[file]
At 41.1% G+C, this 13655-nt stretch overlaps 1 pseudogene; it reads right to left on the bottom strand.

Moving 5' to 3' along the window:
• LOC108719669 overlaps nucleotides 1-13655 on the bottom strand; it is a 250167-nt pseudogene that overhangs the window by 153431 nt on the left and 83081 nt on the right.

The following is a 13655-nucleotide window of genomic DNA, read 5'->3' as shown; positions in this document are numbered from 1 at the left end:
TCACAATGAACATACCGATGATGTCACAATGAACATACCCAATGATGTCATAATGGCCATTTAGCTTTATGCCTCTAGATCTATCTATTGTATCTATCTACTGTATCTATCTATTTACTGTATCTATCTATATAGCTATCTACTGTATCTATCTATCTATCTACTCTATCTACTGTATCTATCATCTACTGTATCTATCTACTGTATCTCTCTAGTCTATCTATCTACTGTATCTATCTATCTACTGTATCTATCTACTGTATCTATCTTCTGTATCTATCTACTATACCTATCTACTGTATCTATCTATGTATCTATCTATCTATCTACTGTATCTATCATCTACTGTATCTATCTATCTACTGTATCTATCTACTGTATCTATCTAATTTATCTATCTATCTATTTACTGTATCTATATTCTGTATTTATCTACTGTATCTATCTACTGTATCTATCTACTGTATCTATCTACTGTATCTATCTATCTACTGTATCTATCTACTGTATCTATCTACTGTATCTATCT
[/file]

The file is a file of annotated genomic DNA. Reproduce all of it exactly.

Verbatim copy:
At 41.1% G+C, this 13655-nt stretch overlaps 1 pseudogene; it reads right to left on the bottom strand.

Moving 5' to 3' along the window:
• LOC108719669 overlaps nucleotides 1-13655 on the bottom strand; it is a 250167-nt pseudogene that overhangs the window by 153431 nt on the left and 83081 nt on the right.

The following is a 13655-nucleotide window of genomic DNA, read 5'->3' as shown; positions in this document are numbered from 1 at the left end:
TCACAATGAACATACCGATGATGTCACAATGAACATACCCAATGATGTCATAATGGCCATTTAGCTTTATGCCTCTAGATCTATCTATTGTATCTATCTACTGTATCTATCTATTTACTGTATCTATCTATATAGCTATCTACTGTATCTATCTATCTATCTACTCTATCTACTGTATCTATCATCTACTGTATCTATCTACTGTATCTCTCTAGTCTATCTATCTACTGTATCTATCTATCTACTGTATCTATCTACTGTATCTATCTTCTGTATCTATCTACTATACCTATCTACTGTATCTATCTATGTATCTATCTATCTATCTACTGTATCTATCATCTACTGTATCTATCTATCTACTGTATCTATCTACTGTATCTATCTAATTTATCTATCTATCTATTTACTGTATCTATATTCTGTATTTATCTACTGTATCTATCTACTGTATCTATCTACTGTATCTATCTACTGTATCTATCTATCTACTGTATCTATCTACTGTATCTATCTACTGTATCTATCT